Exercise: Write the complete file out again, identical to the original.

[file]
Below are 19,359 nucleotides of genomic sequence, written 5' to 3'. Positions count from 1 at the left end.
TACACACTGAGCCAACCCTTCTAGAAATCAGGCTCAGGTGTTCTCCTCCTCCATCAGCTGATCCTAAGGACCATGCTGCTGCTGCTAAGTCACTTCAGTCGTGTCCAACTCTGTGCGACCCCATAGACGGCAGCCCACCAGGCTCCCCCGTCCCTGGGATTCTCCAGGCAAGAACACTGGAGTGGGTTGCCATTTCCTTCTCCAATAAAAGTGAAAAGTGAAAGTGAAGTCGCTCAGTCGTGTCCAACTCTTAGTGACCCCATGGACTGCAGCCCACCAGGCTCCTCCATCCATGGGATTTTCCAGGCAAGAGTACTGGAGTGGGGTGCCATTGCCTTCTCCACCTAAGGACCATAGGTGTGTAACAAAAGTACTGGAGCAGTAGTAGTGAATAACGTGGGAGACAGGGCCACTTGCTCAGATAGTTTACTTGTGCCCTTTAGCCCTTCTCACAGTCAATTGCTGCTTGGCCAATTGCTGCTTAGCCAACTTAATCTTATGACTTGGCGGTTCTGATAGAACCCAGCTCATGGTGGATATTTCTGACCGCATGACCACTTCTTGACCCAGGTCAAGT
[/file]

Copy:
Below are 19,359 nucleotides of genomic sequence, written 5' to 3'. Positions count from 1 at the left end.
TACACACTGAGCCAACCCTTCTAGAAATCAGGCTCAGGTGTTCTCCTCCTCCATCAGCTGATCCTAAGGACCATGCTGCTGCTGCTAAGTCACTTCAGTCGTGTCCAACTCTGTGCGACCCCATAGACGGCAGCCCACCAGGCTCCCCCGTCCCTGGGATTCTCCAGGCAAGAACACTGGAGTGGGTTGCCATTTCCTTCTCCAATAAAAGTGAAAAGTGAAAGTGAAGTCGCTCAGTCGTGTCCAACTCTTAGTGACCCCATGGACTGCAGCCCACCAGGCTCCTCCATCCATGGGATTTTCCAGGCAAGAGTACTGGAGTGGGGTGCCATTGCCTTCTCCACCTAAGGACCATAGGTGTGTAACAAAAGTACTGGAGCAGTAGTAGTGAATAACGTGGGAGACAGGGCCACTTGCTCAGATAGTTTACTTGTGCCCTTTAGCCCTTCTCACAGTCAATTGCTGCTTGGCCAATTGCTGCTTAGCCAACTTAATCTTATGACTTGGCGGTTCTGATAGAACCCAGCTCATGGTGGATATTTCTGACCGCATGACCACTTCTTGACCCAGGTCAAGT